He was sentenced at the same court on Thursday to a total of 17 years and six months’ imprisonment.
The conviction followed a lengthy investigation when Daly was identified as the the user ‘Batspawn’ on Encrochat messages via the Operation Venetic.
Operation Venetic is the UK law enforcement response to the takedown of encrypted communications platform Encrochat.
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Daly used the Encrochat network to lead an organised crime group in the supply of heroin, cocaine, cannabis and ketamine across the Milton Keynes area.
The investigation into Daly ascertained that he operated the leading role between 30 March and 3 June 2020.
He was arrested on 16 November last year and charged the same day.
The sentence consists of 17 years and six months for conspiring to supply cocaine.
Daly was also sentenced to six years’ imprisonment for conspiracy to supply heroin, four years for conspiracy to supply cannabis and 18 months for conspiracy to supply ketamine.
The sentences will run concurrently.
Investigating officer Detective Constable Andy Hall, from Thames Valley Police’s Serious & Organised Crime Unit said: “As a result of a full and thorough investigation into Paul Daly, he has been handed a very significant prison sentence.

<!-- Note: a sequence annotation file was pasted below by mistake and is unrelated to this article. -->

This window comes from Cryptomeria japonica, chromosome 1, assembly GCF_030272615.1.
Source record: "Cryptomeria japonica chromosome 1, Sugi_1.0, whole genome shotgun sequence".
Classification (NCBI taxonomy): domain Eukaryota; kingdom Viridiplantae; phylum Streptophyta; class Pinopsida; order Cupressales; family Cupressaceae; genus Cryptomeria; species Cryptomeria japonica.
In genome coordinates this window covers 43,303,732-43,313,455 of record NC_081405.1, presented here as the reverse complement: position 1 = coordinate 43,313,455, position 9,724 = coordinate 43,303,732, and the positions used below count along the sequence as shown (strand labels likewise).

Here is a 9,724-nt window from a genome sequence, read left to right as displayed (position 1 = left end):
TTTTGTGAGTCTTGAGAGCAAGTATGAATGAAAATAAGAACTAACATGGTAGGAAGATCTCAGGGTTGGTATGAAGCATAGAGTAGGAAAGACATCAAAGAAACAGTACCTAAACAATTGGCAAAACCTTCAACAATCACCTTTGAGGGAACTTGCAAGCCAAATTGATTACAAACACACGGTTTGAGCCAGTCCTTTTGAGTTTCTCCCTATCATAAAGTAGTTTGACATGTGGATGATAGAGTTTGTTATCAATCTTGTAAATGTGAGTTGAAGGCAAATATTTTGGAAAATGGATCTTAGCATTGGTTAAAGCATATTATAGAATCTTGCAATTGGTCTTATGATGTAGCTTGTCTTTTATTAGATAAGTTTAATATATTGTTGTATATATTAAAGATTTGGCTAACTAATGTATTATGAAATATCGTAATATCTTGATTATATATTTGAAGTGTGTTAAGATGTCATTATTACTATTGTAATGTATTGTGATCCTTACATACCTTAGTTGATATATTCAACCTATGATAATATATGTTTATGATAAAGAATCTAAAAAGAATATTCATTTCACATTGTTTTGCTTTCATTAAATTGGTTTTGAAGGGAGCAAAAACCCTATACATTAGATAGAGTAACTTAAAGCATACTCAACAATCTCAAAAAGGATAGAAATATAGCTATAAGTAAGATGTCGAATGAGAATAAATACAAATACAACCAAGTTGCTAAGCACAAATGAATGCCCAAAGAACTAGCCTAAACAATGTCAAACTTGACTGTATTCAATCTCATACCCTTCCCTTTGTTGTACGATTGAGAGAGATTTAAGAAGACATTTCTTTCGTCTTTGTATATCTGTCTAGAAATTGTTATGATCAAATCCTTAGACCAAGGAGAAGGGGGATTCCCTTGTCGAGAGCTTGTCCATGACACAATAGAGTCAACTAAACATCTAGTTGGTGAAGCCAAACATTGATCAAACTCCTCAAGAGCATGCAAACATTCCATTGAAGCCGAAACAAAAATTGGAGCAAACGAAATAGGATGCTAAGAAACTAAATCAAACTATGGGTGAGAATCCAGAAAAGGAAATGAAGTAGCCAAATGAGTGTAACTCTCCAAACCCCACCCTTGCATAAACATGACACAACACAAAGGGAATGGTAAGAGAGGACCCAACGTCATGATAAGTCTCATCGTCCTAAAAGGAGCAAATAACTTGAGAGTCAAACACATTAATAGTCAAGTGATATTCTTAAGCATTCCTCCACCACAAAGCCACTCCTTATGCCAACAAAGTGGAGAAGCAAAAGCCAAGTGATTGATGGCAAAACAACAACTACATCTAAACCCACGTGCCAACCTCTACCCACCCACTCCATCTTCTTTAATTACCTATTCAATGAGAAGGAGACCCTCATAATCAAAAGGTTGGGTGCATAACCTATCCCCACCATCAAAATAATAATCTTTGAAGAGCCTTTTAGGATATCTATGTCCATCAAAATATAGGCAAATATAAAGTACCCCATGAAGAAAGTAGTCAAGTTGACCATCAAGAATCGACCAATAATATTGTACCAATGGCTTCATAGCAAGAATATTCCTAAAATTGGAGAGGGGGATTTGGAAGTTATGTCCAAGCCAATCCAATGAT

“Daly led this conspiracy to flood the Milton Keynes area with class A and class B drugs.
“As a result of Operation Venetic, we were able to disrupt his network and infiltrate his Encrochat activity, gaining compelling evidence to bring about this guilty plea.
“Thames Valley Police remains absolutely committed to stamping out the production and supply of drugs in our community, and this sentence takes a significant organised criminal out of our community.
“Drug supply causes untold harm, particularly to those who are most vulnerable.
“Tackling this type of criminality will remain a top priority, and we will ensure the Thames Valley is a hostile place for dealers.
“I would also urge anybody who has information about drug supply and production to get in touch with police.
“You can do so in the strictest confidence, either by calling 101, or by reporting anonymously to the independent charity Crimestoppers on 0800 555 111.”